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An information-age critique of information and process, this poetry trilogy treats such interrelated themes as identity and authority and strategies beyond Dadaist appropriation and postmodern ventriloquism. Catherine Daly’s constructed a reader’s playground by vatic, cathartic rapine of canonical texts including the “Amoretti” of Edmund Spenser, the Greek Anthology, and the Norton Anthology of English Literature; religious women’s dictation, testimony, and writing; wireless communication, slide shows, truth tables, and Boolean algebra; high culture sculpture and junk culture celebrities and plots. Included in the three sections of DaDaDa is hagiography of interior decorators and fashion designers, OuLiPonian manipulations of anonymous medieval prayers about the passion, a “woman’s epic” poem based on the writings of Marguerite Porete which erases, creative etymology, quotes from female country and western lyricists, and instructions for making a Palm Pilot vibrate, all ultimately examining truth, freedom, art, craft, and other ideas. Daly rewrites as reading, as performance, as decoding, recoding, and encoding. This post-language poetry is devoted to sound play and pleasure. It is religious poetry underpinned by fervid atheism, literary criticism as heresy, confessional verse biography, serious poetry riddled with cheap puns.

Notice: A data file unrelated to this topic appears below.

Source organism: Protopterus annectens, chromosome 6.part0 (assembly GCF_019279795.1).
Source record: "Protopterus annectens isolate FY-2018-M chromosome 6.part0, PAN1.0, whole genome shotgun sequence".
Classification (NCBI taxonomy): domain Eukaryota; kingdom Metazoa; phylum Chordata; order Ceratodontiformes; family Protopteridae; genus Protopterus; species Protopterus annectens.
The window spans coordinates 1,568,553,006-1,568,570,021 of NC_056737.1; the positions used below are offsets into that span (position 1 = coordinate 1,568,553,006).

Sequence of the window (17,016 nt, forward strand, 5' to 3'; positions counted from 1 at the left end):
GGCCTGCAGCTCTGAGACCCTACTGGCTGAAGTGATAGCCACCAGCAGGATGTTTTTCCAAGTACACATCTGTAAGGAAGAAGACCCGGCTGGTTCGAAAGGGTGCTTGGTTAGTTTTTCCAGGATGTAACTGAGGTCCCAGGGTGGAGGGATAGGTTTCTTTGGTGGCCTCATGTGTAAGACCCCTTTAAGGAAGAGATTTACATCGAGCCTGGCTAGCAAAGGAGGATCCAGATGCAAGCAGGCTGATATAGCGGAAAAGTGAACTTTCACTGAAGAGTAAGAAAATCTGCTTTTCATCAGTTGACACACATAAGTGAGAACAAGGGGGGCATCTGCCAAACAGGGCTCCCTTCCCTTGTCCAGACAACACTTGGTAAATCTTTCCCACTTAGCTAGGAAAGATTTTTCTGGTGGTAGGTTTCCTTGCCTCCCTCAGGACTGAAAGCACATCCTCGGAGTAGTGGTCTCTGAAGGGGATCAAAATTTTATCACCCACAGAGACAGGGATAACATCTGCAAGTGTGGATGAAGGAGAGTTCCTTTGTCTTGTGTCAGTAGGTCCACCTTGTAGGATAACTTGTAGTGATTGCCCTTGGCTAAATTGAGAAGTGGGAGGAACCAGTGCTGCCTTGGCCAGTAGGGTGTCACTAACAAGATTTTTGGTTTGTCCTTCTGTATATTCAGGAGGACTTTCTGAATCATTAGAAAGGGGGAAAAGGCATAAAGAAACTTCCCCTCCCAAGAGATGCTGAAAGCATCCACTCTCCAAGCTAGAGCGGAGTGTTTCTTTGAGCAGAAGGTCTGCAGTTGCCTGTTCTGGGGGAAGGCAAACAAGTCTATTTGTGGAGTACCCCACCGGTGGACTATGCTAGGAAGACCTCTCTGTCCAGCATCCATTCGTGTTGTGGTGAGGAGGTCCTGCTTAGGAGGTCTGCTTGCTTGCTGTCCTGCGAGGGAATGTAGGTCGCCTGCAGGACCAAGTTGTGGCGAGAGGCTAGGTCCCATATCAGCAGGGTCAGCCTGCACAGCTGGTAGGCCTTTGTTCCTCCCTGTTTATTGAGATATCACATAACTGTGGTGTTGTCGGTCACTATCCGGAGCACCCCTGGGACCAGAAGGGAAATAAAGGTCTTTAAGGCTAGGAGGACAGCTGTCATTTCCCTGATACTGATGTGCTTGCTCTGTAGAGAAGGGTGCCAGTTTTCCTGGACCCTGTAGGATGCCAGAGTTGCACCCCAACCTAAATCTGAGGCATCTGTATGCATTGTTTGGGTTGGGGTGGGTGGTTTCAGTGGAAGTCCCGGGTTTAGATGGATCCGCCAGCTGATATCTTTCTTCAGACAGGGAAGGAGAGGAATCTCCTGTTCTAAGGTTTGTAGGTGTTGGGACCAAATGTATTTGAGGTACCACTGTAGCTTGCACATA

‘Cavernous and electric, DaDaDa unfolds as a hypnotically twisted love tome investigating the r/elation between language systems and the erotics of communication. Plotting the truncated lives of letters, as mistresses, matrices, vessels, vials, viols, vile induces, indices, Catherine Daly’s passionate tripartite tour de force rages with linguistic virtuosity as a “cross-stitched sampler” of contemporary culture, “hot sync simulacra,” literary heresies.’ —Adeena Karasick
‘Seldom is such a commodious pathway opened with a first book. It is, as its author says, “Huge toroid / experiments.” She’s right about that; look up “toroid.” Catherine Daly is the “epideictic girl” of her verse’s universe. Any book that places Georgia O’Keefe in the same neighborhood with Ann Corio has a thing or two to tell us about telling, about “deep regional feeling,” about aboutness.’ —Aldon L. Nielsen